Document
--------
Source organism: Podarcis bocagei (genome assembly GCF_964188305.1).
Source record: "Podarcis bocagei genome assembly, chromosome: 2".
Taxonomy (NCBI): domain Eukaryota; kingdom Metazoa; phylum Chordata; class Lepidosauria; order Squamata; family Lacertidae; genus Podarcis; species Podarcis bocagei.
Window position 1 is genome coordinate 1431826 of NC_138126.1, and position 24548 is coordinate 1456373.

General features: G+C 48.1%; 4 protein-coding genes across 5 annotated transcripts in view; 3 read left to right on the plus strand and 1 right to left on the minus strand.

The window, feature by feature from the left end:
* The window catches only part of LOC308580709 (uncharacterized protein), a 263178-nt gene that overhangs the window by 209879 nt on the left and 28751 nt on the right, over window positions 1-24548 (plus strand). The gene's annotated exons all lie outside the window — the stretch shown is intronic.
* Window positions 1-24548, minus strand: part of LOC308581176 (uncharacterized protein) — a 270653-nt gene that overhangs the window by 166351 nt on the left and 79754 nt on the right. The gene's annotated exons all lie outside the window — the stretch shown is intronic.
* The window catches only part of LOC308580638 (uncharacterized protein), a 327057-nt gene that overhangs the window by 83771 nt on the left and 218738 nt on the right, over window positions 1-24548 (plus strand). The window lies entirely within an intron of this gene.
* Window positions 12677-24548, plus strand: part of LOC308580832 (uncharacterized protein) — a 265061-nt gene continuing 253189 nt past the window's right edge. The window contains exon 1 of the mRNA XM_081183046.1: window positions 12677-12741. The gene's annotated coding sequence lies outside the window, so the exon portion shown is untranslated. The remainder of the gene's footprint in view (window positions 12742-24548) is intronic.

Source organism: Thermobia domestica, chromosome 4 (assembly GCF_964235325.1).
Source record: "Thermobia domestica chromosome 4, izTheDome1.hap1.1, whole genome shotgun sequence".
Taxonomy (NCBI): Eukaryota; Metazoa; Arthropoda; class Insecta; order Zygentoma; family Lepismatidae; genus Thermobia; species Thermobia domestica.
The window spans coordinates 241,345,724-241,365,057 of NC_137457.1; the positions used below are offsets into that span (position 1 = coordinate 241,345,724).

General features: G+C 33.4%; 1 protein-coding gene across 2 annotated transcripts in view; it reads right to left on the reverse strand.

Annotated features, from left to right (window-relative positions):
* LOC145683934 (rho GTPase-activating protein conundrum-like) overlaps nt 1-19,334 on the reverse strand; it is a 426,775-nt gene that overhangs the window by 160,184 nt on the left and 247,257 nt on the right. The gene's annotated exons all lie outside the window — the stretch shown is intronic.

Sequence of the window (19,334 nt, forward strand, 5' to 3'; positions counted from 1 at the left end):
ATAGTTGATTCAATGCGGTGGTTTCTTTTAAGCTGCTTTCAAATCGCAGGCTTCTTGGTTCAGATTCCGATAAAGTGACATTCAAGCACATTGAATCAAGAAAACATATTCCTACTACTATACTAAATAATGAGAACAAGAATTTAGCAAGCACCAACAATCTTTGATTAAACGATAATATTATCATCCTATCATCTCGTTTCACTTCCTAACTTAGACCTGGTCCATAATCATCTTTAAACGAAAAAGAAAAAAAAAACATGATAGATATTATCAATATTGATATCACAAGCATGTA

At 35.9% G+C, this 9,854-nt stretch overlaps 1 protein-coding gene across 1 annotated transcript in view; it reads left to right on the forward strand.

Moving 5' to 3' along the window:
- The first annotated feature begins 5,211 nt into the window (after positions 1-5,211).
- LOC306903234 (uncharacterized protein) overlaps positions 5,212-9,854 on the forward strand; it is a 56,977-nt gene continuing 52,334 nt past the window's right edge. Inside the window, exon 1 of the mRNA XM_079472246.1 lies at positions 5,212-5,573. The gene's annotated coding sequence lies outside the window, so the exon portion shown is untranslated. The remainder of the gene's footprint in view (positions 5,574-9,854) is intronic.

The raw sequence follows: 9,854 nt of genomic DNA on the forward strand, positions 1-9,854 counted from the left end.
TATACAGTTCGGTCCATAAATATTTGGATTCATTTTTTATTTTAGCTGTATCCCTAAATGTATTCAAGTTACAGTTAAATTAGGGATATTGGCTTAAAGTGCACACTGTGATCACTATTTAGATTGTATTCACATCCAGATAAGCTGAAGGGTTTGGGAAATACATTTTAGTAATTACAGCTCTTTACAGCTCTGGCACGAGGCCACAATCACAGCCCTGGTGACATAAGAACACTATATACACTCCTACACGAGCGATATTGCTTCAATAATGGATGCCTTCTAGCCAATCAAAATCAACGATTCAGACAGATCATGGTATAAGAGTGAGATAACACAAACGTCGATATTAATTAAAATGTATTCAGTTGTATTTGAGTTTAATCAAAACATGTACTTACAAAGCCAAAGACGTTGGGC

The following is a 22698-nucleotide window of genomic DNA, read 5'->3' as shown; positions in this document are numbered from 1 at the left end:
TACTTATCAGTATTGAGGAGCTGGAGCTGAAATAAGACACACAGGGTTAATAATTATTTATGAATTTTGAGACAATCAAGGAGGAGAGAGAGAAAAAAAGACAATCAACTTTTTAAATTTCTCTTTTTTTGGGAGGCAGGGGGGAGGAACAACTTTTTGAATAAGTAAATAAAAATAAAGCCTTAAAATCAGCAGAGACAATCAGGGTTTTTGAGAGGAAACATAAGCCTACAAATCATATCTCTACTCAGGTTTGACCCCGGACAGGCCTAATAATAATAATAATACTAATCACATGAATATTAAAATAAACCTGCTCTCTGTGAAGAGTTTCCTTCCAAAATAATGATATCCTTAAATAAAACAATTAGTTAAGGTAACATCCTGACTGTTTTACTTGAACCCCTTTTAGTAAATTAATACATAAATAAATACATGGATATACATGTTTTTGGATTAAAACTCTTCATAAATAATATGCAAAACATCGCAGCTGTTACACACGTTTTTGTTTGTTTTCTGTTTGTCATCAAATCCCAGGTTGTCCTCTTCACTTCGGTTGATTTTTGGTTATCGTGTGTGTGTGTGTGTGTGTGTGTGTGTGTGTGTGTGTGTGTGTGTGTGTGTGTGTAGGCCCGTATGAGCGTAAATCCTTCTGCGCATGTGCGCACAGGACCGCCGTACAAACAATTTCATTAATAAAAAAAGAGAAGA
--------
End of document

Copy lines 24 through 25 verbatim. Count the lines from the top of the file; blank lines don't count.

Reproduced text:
The raw sequence follows: 9,854 nt of genomic DNA on the forward strand, positions 1-9,854 counted from the left end.
TATACAGTTCGGTCCATAAATATTTGGATTCATTTTTTATTTTAGCTGTATCCCTAAATGTATTCAAGTTACAGTTAAATTAGGGATATTGGCTTAAAGTGCACACTGTGATCACTATTTAGATTGTATTCACATCCAGATAAGCTGAAGGGTTTGGGAAATACATTTTAGTAATTACAGCTCTTTACAGCTCTGGCACGAGGCCACAATCACAGCCCTGGTGACATAAGAACACTATATACACTCCTACACGAGCGATATTGCTTCAATAATGGATGCCTTCTAGCCAATCAAAATCAACGATTCAGACAGATCATGGTATAAGAGTGAGATAACACAAACGTCGATATTAATTAAAATGTATTCAGTTGTATTTGAGTTTAATCAAAACATGTACTTACAAAGCCAAAGACGTTGGGC